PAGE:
Not to say we don’t gift each other on occasion. My aunt bought me a lovely Tiffany Drop Heart Pendant for my birthday the year I was preparing to move from my home, with divorce imminent. She felt I needed something special.

Not too long ago, my father and his wife had a lovely old family clock restored for me.

Shopping absolutely bores me. If I need something, I get it. But I’m in and out. I have never shopped as a form of entertainment.

Just today, I needed a new pair of shorts. I went into Eddie Bauer and bought a pair. Took me about 15 minutes. Sure, there was an outlet full of stores. And I could have spent the day trying on shorts. But I got what I needed.

Then my aunt and I took the dogs to a lake nearby, where they spent an hour jumping off a dock and swimming for tennis balls. Far more entertaining to me than the outlet mall.

I also enjoy walking in the woods, or on the beach. Reading. Throwing a Frisbee to the incredibly athletic Little Black neurotic Dog. Going for a long bike ride. Rollerblading.Yard work, planting flowers. Auctions. Painting and refinishing the retro furniture that I find.

Spending time with family and friends.

Or what we call ‘Field Trips’ in my family. And Road Trips.

Road Trips are long trips. Vacations to Hilton Head, New York City, skiing at Peek ‘n Peek or going to my aunts in Leesburg, Virginia. As I did this week.

Field Trips are short adventures. Like the year the kids and I hopped in the car on a whim on Christmas morning, then showed up at a family brunch in Pennsylvania. Or heading to the West Side to see friends there. Or to Geneva-on-the-Lake.

What made me think of this? And my aversion to shopping?

Being in Virginia this week. Walking around my aunts home.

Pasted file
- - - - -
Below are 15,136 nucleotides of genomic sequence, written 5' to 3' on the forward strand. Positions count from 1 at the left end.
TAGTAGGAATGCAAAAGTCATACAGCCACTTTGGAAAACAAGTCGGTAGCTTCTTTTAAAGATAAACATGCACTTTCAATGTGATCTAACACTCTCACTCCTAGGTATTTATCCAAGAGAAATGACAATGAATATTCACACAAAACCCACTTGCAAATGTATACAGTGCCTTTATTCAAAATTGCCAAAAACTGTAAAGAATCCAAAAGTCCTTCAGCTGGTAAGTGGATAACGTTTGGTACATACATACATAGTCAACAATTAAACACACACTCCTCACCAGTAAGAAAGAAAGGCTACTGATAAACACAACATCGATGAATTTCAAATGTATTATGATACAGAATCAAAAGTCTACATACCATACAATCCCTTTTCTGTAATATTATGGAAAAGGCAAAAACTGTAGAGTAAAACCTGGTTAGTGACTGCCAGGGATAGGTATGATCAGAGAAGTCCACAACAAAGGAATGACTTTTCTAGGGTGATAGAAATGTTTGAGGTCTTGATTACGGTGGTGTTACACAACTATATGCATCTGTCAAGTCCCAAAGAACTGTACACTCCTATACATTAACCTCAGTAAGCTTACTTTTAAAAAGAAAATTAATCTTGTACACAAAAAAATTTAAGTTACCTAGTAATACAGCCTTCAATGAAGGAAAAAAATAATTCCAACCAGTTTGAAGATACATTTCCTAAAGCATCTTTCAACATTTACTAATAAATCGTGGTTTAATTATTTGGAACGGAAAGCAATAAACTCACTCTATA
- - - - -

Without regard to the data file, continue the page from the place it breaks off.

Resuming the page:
Let me explain with photos…

The pretty, antique mirror on the wall belonged to a relative. For my whole life, it hung above our living room fireplace. My mother inherited it. When she passed and my father sold that home, it went to her sister–my aunt. The black table is new from an upscale Virginia furniture store. The grandfather clock was purchased at Pierces in Mentor, Ohio. Maybe 25 years ago? It has been on a few moving trucks over the years.

The sectional and club chair are modern. But the library table in front of the bay window is late 1800s. It was inherited from relatives in my uncles family. It is in near Perfect condition.

Here’s a closer look at the table…

The series of pictures on the wall are Warren Kimble and depict the seasons; spring, summer, winter, fall. I have the same set in my house. A 30th birthday gift from my family–including Dad, brother, cousins, aunts, uncles. My set will probably be in one of my children’s homes some day. (Notice the dog? We all have dogs…)

The little pottery jug with lid to the left must have been bought by my aunt ages ago. I can remember her having it when I was a young child. And I am 41 now. It sits on her Corian countertop and holds dog treats. It has actually held dog treats for many years.

Which brings me to function. We USE everything. If there are books lying around, they’ve likely been read. Jars hold things. We use our dining tables and put our feet on the coffee table.

A prime example of this…

The Nordictrack. It is there because my aunt uses it when the weather is bad and she can’t get outside for a walk. And it is placed so that she can see the TV when she does so. She has had the machine for years. It isn’t the newest, latest or greatest. But it works great. (Function, again.) And it actually looks fine.

I’ve always known how my family decorated. We don’t so much ‘design’ rooms, we fill them with our favorite things. Or things we use. We make ourselves comfortable.

We don’t go store to store with paint and material swatches to match furniture, wall art and accessories. Nor do we stress over color and everything being perfectly matched. Or what is ‘in style’ at the moment. When we do buy furniture or big items, we buy what strikes us–what we love. Then work with it. Often for 25+ years. (Or more…)

Rooms come together as an extension of surrounding ourselves with what we love. Things that have meaning to us.

And in looking at my aunts examples of this in the photos, it works for her. Her home is a reflection of the people who live there. Always has been.

I guess I’m a product of my environment.

So it is the elder generation’s fault that I hate shopping. Because it feels like a waste of time. I already have everything I need. No need to go out looking for more things, when I could be doing something fun!